The true north strong and free has quite a rich history!
Canada's history started even before it became a country. Since then, the country has become a major influence on the world regarding making history with progressive and forward laws and policies. Not to mention the Canadians who have made history. What is the first thing that comes to mind for you when you think of Canada's past?
Do you know the official languages and when they were adopted? What about how the country got its name? Maybe, you can name the country's monarch? These may be easy questions for you, but this quiz will test more of your in-depth knowledge of the country's history as well!
Can you name any Canadian inventions? Do you know which city is known as the "City of Saints?" How about Newfoundland's status before joining Canada as a province? Canada has had its share of ups and downs throughout history, but the country always works to be better.
This country has more than just Canada Day to celebrate since it has come so far in a short time. Canadian history experts, its time to test your knowledge. If you think you know the country's biggest moments, take the quiz to see your score!
Before adopting the maple leaf flag, a British maritime flag was in use. Nova Scotia was granted the British Empire's first flag by Charles I in 1625.
Canada was home to the first indoor hockey game in 1875. The game took place in Montreal.
In 1642, a group of religious mystics from France built a missionary city in the Canadian wilderness. This would become Montreal, Canada.
Newfoundland, now known as Newfoundland and Labrador, was the first part of Canada to be explored by Europeans. But it was the last area to become a province!
Canada became a country on July 1, 1867. This was after the British North America Act was passed by British Parliament.
Before joining Canada, Newfoundland was its own country. It joined Canada in 1949.
The original name of Canada's capital was Bytown. It was named after Colonel John By, who built the Rideau Canal.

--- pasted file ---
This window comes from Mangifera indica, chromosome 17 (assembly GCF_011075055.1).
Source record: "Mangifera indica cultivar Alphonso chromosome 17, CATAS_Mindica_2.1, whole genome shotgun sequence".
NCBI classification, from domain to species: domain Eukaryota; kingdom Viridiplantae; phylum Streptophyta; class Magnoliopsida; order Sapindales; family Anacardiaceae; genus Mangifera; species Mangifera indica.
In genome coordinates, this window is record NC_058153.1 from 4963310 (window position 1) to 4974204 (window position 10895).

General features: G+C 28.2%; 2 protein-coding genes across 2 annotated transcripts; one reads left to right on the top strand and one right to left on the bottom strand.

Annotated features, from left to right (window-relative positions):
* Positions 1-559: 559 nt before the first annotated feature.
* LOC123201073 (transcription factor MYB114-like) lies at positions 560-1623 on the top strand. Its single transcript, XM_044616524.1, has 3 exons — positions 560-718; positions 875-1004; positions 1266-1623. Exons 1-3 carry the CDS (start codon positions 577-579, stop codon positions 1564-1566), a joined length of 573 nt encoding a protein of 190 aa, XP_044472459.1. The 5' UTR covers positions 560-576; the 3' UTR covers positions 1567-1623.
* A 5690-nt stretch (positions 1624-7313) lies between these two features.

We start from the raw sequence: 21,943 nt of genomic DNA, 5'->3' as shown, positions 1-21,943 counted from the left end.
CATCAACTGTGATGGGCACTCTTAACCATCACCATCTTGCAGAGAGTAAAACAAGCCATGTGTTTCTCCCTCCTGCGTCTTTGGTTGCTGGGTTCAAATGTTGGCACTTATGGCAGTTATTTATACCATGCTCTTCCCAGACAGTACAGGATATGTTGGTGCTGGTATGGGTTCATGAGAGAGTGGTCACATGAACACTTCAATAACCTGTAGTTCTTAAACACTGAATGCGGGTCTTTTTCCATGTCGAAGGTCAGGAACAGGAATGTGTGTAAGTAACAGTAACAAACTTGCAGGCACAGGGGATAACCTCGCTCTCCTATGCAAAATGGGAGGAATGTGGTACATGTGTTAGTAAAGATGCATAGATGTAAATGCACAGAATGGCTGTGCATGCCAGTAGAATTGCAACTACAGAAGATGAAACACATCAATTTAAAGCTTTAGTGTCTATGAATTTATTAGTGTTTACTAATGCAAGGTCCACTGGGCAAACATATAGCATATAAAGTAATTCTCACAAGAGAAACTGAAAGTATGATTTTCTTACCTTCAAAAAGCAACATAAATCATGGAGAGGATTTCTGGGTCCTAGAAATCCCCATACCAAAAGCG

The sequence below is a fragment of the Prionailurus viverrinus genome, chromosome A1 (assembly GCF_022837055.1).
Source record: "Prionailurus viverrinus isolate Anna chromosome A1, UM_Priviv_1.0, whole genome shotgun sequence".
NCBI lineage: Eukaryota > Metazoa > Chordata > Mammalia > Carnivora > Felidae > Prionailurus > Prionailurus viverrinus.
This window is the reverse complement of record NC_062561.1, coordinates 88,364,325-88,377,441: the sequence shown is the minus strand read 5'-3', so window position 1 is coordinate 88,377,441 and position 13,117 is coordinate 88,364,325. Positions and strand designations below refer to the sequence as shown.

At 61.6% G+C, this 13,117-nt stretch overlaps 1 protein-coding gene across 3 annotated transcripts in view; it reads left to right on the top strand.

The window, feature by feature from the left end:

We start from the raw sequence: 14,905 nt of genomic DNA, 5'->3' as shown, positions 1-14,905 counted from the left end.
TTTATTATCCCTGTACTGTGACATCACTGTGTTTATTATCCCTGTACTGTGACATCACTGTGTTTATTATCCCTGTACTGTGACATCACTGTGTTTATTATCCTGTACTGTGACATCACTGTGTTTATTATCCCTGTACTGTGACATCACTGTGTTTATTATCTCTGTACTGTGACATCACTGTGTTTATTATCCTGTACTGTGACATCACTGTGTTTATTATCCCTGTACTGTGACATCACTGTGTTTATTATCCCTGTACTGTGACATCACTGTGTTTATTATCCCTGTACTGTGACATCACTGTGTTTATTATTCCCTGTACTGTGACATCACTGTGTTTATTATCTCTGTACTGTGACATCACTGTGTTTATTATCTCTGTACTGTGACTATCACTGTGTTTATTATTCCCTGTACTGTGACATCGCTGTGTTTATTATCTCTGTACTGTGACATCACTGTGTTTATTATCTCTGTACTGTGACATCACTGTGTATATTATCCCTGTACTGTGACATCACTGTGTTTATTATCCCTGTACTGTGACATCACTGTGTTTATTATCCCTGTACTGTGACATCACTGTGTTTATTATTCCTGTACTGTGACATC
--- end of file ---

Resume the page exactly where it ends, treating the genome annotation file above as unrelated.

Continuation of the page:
Canada has some pretty remarkable inventions and discoveries in their history. The list also includes the snowmobile, IMAX films, and the electric cooking range.
John Cabot was the first explorer to reach Canada. This took place in 1497.
In 1610, Henry Hudson sailed through the Hudson Strait. This finally brought him into Hudson Bay.
Canada gained legislative independence in 1931. This was when the parliament of the U.K. passed the Statute of Westminster.
Canada has two official languages. This is due to its history as both a British and French colony.
Even though Canada has full sovereignty, Elizabeth II is still the monarch. Canada received full sovereignty with the 1982 Canada Act.
Most of Elizabeth II's duties in Canada are performed by the Governor General of Canada, as her representative. The current Governor General is Julie Payette.
The original inhabitants of Canada were not Canadians. They were Inuit, Métis, and those who belonged to the First Nations.
There were four original provinces in Canada. These were Ontario, Quebec, Nova Scotia and New Brunswick.
It's false that Canada has a president. Canada is a monarchy and a parliamentary democracy.
The maple leaf has been the symbol of Canada since the 1700s. It has since been a traditional element in various historical coats of arms, coins, and anthems.
1775 was the year of the first invasion of Canada. It was the first major military action of the Continental Army in the Revolutionary War.
It's true that the US invaded Canada during the War of 1812. As was the case with the first American invasion, the second one was a failure.
The first people to come to Canada walked across a land bridge from Asia. This was between 15,000 and 30,000 years ago.
It was after the French and Indian War that British gained control of Canada. Even after that, French influence in Canada remained strong.
Canada's biggest bay is the Hudson Bay. It was discovered in 1610.
During WWII, Canadians joined the Allied powers. More than one million Canadians and Newfoundlanders joined the fight.
The border between the U.S. and Canada is the longest international border in the world. It's approximately 5,525 miles long.
Canada is actually the second largest country in the world. The largest country in the world is Russia.
Today, there are ten provinces and three territories in Canada. These are Ontario, Quebec, Nova Scotia, New Brunswick, Manitoba, British Columbia, Prince Edward Island, Saskatchewan, Alberta, Newfoundland and Labrador, Nunavut, Yukon, and Northwest Territories.
Canada is so massive that it has six time zones. Canada also has the world's longest coastline.
Winnie-the-Pooh has Canadian roots. The story was inspired by a bear cub named Winnipeg that came from the London Zoo in 1915.
The Mounted Police were formed in Canada in 1873. When it began, there were 275 officers and men.
Montreal is often called the City of Saints or the City of a Hundred Bell Towers. This is because there are many beautiful churches there.
Canada's name comes from "kanata." This is a St. Lawrence-Iroquoian word for "village."
The famous Hotel de Place in Quebec is made of ice. It's rebuilt each year, then melts away during the summer.
The east coast of Canada was settled by Vikings in approximately 1000 AD. Archeological evidence of this can be found in L'anse aux Meadows, Newfoundland.
"O Canada" was adopted as the official anthem of Canada in1980. It was approved by the Parliament of Canada in 1967.